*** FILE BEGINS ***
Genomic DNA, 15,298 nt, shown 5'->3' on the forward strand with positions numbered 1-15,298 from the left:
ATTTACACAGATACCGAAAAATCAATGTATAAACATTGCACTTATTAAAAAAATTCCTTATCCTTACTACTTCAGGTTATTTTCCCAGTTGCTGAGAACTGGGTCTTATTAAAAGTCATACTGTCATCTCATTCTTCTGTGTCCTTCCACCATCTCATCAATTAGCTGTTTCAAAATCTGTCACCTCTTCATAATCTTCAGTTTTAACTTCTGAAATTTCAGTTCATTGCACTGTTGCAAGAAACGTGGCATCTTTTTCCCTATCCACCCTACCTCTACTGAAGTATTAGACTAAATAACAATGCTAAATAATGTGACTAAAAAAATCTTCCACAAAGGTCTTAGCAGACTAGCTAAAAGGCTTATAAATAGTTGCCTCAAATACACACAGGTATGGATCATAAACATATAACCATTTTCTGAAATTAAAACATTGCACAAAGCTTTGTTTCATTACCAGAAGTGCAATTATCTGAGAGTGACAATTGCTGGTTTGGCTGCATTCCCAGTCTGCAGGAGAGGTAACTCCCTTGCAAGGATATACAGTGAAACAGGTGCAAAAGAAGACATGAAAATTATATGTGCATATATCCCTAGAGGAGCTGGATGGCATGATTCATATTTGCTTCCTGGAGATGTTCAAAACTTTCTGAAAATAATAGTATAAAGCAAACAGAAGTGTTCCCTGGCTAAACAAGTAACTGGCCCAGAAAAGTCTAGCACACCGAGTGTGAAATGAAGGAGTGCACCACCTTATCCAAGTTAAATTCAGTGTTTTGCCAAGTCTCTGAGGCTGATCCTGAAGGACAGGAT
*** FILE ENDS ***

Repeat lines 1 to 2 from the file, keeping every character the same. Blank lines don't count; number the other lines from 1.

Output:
Genomic DNA, 15,298 nt, shown 5'->3' on the forward strand with positions numbered 1-15,298 from the left:
ATTTACACAGATACCGAAAAATCAATGTATAAACATTGCACTTATTAAAAAAATTCCTTATCCTTACTACTTCAGGTTATTTTCCCAGTTGCTGAGAACTGGGTCTTATTAAAAGTCATACTGTCATCTCATTCTTCTGTGTCCTTCCACCATCTCATCAATTAGCTGTTTCAAAATCTGTCACCTCTTCATAATCTTCAGTTTTAACTTCTGAAATTTCAGTTCATTGCACTGTTGCAAGAAACGTGGCATCTTTTTCCCTATCCACCCTACCTCTACTGAAGTATTAGACTAAATAACAATGCTAAATAATGTGACTAAAAAAATCTTCCACAAAGGTCTTAGCAGACTAGCTAAAAGGCTTATAAATAGTTGCCTCAAATACACACAGGTATGGATCATAAACATATAACCATTTTCTGAAATTAAAACATTGCACAAAGCTTTGTTTCATTACCAGAAGTGCAATTATCTGAGAGTGACAATTGCTGGTTTGGCTGCATTCCCAGTCTGCAGGAGAGGTAACTCCCTTGCAAGGATATACAGTGAAACAGGTGCAAAAGAAGACATGAAAATTATATGTGCATATATCCCTAGAGGAGCTGGATGGCATGATTCATATTTGCTTCCTGGAGATGTTCAAAACTTTCTGAAAATAATAGTATAAAGCAAACAGAAGTGTTCCCTGGCTAAACAAGTAACTGGCCCAGAAAAGTCTAGCACACCGAGTGTGAAATGAAGGAGTGCACCACCTTATCCAAGTTAAATTCAGTGTTTTGCCAAGTCTCTGAGGCTGATCCTGAAGGACAGGAT